Have you ever wondered what your student technology fee pays for? Ever wondered what to do after you have been assigned a project that asks you to use a software program you have never opened or a piece of equipment you do not own? Have you ever been running to class wondering where the closest computer lab is so you can print out your essay?
Here is the answer to all of those questions and more, a comprehensive guide to the technology equipment and services available to Western students.
If you have questions about anything technological, the Student Technology Center is your haven.
“What we’re trying to do is give students technology skills,” STC Supervisor David Hamiter explained. “We help them with technical literacy.”
Located on the second floor of Haggard Hall, the STC boasts a staff of students who are masters at teaching or troubleshooting most software applications.
“Our students come from a wide variety of fields, so you can make an appointment with someone who really knows the program and receive one-on-one tutoring,” David Hamiter, the STC supervisor explained. “They will look at anything you’re working on and you can get help just by dropping by.”
In addition to personalized support, the STC offers hundreds of free workshops each year to teach groups of students the basics of different programs. The available workshops cover most of the Adobe suite, Apple programs like GarageBand, iMovie and Final Cut Pro, most Microsoft Office programs and some web-based applications including Prezi, WordPress and Google Documents. Hamiter said these workshops can not only be helpful for picking up the knowledge base needed to complete a class project, but also for students to use to boost the skill sections of their resumes.
The STC also offers students some impressive equipment. The STC has it’s own computer labs, a large format printer that students can use to create full size posters, dub racks, a scanner that can compress hundreds of pages into one PDF and then load it directly onto the S Drive and a DVD/CD duplicator that can turn one disc into five copies in under five minutes.
The STC is also home to two video editing bays, a soundproof audio bay and a presentation practice room.
Equipment Loan Desk
Located in Haggard Hall 114, the ATUS Equipment Loan Desk has a loan pool stocked with an astounding variety of portable media equipment. Last year alone, the loan desk provided more than 16,000 equipment rentals.
Equipment offered includes audio and video recording and playback devices, microphones, amps and speakers, projection equipment, laptops and computer accessories, and camcorders and still cameras.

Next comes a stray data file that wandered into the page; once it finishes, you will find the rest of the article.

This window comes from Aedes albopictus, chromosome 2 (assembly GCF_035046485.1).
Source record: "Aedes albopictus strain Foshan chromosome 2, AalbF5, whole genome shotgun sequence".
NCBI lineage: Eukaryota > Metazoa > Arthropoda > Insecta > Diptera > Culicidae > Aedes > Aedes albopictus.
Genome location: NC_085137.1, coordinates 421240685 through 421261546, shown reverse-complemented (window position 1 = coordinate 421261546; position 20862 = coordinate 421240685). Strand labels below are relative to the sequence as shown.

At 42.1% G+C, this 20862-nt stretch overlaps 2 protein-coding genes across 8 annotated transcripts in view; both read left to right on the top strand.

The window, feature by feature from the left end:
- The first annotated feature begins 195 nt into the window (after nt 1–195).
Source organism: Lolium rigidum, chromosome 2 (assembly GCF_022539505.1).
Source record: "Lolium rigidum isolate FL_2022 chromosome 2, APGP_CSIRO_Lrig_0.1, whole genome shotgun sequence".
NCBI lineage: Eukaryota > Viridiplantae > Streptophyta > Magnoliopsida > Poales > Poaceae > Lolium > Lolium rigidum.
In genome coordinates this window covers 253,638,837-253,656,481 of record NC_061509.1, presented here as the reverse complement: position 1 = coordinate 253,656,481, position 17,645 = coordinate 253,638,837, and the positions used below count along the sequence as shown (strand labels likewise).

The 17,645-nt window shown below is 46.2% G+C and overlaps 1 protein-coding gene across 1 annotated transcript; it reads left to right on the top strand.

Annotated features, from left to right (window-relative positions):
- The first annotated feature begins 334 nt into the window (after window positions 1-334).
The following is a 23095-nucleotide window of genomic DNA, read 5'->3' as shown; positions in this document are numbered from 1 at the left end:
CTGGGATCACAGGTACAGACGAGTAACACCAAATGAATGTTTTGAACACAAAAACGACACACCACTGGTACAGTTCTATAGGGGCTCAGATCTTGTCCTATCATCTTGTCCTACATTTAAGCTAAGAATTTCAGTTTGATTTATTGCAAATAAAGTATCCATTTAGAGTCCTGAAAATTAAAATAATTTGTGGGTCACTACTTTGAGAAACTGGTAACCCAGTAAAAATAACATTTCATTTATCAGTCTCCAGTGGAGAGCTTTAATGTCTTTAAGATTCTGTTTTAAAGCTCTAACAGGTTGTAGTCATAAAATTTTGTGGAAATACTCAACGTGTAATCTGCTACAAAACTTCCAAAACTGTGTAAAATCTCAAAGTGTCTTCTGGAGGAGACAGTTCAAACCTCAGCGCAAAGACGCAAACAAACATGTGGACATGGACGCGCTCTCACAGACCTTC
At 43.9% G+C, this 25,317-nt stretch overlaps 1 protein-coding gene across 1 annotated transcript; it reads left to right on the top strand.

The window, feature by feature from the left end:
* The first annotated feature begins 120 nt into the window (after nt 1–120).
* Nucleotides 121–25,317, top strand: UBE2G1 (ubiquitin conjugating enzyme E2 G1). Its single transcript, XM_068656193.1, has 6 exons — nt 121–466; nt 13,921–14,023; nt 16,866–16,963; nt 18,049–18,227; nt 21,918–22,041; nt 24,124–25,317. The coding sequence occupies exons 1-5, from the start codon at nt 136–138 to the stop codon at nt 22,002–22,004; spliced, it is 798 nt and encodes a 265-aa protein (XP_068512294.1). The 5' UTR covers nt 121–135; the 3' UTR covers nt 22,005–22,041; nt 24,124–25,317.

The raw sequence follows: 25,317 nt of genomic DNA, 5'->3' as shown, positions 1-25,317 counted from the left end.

Classroom Services Manager Gary Malick said the most commonly used items are the camcorders, cameras, laptops and video production equipment.
“We have all of the stuff you need to make your video shoots look more professional,” Malick said.
To pick up any of the equipment, students can call 360.650.3300 or stop by the loan desk. All equipment is free if being used for academic purposes, but anybody can check out the equipment for personal use as long as they are willing to pay rental fees.
General Use Computer Labs
The STC can give you the training you need to get a project done, and the ATUS loan desk can provide you with the equipment you need to do it. But where do you go to actually get it done? ATUS offers over 20 computer labs open to all students.
There are 16 PC labs on campus, located throughout Academic West, Arntzen Hall, Haggard Hall, Miller Hall, Bond Hall, Old Main and the Communications Building. All of these labs have at least one printer and most have scanners as well. There are also five Mac labs on campus, located in Academic West 308, Fine Arts 101, Miller Hall 31, Haggard Hall 245 and the Communications Building 161.
The computers in the labs come loaded with a dizzying array of software, varying slightly from lab to lab but most often including at least Microsoft Office and the Adobe Creative Suite. Students can search for a lab with the exact software they need at www.west.wwu.edu/labsoftware/user.aspx.
The computer labs are always open, but may not always be accessible because most campus buildings are locked after 11 p.m.
“The rooms themselves are not locked during any quarter session, but some of the buildings lock up at various hours,” Assistant Director of Academic Technology Rob Galbraith explained. “But if you’re in the lab you can continue to stay and work.”
One important exception is that the labs located on the first floor of Haggard Hall, HH 101 and 112, are always accessible.